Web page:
Honestly the only real hurdle for an aspie in QA is an ability to let it go when things won't be fixed to your satisfaction. I had real problems with products that were excrement from conception through execution when i was younger, but I'm over it now. I do what i can to advocate for the customer and for the future of the product, but i don't lose any sleep when one or two of my recommendations are pushed aside.


Many entry level QA teams now require a bachelors. It would be very difficult to get into a QA department at this point without one. 12 years ago that may have not been the case, but employers are demanding more and more education for positions that previously did not require such education. So I would not even suggest that route for this person.



jamieboy
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20 Apr 2011, 12:56 pm

starygrrl wrote:
jamieboy wrote:
My interests are Politics and current affairs and music (listening to). All i can think of there, is owning your own record store but i think unfortunately the Internet has killed record stores as a viable commercial enterprise.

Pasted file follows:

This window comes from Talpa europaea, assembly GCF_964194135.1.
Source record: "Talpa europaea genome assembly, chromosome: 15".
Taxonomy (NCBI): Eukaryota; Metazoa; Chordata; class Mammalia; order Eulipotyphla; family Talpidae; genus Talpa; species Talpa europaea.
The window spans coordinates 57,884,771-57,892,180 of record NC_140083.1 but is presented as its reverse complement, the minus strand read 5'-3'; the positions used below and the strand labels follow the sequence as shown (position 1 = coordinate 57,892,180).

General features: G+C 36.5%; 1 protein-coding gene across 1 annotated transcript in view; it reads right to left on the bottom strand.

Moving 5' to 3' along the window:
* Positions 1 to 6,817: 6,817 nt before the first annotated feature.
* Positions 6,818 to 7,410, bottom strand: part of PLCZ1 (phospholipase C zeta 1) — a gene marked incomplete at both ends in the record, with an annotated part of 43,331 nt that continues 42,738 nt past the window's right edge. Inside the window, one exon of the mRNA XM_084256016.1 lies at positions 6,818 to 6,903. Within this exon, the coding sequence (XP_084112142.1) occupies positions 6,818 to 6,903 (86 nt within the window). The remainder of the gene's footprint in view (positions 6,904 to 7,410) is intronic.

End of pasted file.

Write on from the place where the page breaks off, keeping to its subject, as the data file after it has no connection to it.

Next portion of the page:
It has, but have you considered becoming a luthier? They repair and create musical instruments, they also get to talk about thier interests exclusively to customers and most of the time they work alone. It does require an apprenticeship to learn. But considering music is an interest, it may be best suited.

I will tell you don't step close to anything politically related unless you intend to get a bachelors, and probably go beyond that.